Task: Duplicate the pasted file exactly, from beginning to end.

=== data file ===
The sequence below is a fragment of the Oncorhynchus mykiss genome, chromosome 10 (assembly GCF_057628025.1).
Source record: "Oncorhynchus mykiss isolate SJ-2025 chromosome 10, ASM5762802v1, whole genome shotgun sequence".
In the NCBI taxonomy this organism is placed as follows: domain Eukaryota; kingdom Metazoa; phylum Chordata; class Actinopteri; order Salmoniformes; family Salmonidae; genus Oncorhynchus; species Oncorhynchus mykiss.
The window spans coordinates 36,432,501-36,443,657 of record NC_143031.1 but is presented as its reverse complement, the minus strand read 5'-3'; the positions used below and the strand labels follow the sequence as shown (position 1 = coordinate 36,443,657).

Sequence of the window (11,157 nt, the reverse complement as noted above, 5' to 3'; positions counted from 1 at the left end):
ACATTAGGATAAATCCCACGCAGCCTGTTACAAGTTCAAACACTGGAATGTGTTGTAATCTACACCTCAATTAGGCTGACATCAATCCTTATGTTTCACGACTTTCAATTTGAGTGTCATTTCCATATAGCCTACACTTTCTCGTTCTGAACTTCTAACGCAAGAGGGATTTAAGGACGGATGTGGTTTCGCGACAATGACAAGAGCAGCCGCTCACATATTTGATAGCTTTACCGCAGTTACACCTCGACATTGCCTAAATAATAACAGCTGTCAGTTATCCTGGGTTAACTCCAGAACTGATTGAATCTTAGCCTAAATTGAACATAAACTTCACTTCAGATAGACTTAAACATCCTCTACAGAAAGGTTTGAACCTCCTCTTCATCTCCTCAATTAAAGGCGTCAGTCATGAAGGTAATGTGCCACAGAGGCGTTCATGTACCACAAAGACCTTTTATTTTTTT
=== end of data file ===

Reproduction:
The sequence below is a fragment of the Oncorhynchus mykiss genome, chromosome 10 (assembly GCF_057628025.1).
Source record: "Oncorhynchus mykiss isolate SJ-2025 chromosome 10, ASM5762802v1, whole genome shotgun sequence".
In the NCBI taxonomy this organism is placed as follows: domain Eukaryota; kingdom Metazoa; phylum Chordata; class Actinopteri; order Salmoniformes; family Salmonidae; genus Oncorhynchus; species Oncorhynchus mykiss.
The window spans coordinates 36,432,501-36,443,657 of record NC_143031.1 but is presented as its reverse complement, the minus strand read 5'-3'; the positions used below and the strand labels follow the sequence as shown (position 1 = coordinate 36,443,657).

Sequence of the window (11,157 nt, the reverse complement as noted above, 5' to 3'; positions counted from 1 at the left end):
ACATTAGGATAAATCCCACGCAGCCTGTTACAAGTTCAAACACTGGAATGTGTTGTAATCTACACCTCAATTAGGCTGACATCAATCCTTATGTTTCACGACTTTCAATTTGAGTGTCATTTCCATATAGCCTACACTTTCTCGTTCTGAACTTCTAACGCAAGAGGGATTTAAGGACGGATGTGGTTTCGCGACAATGACAAGAGCAGCCGCTCACATATTTGATAGCTTTACCGCAGTTACACCTCGACATTGCCTAAATAATAACAGCTGTCAGTTATCCTGGGTTAACTCCAGAACTGATTGAATCTTAGCCTAAATTGAACATAAACTTCACTTCAGATAGACTTAAACATCCTCTACAGAAAGGTTTGAACCTCCTCTTCATCTCCTCAATTAAAGGCGTCAGTCATGAAGGTAATGTGCCACAGAGGCGTTCATGTACCACAAAGACCTTTTATTTTTTT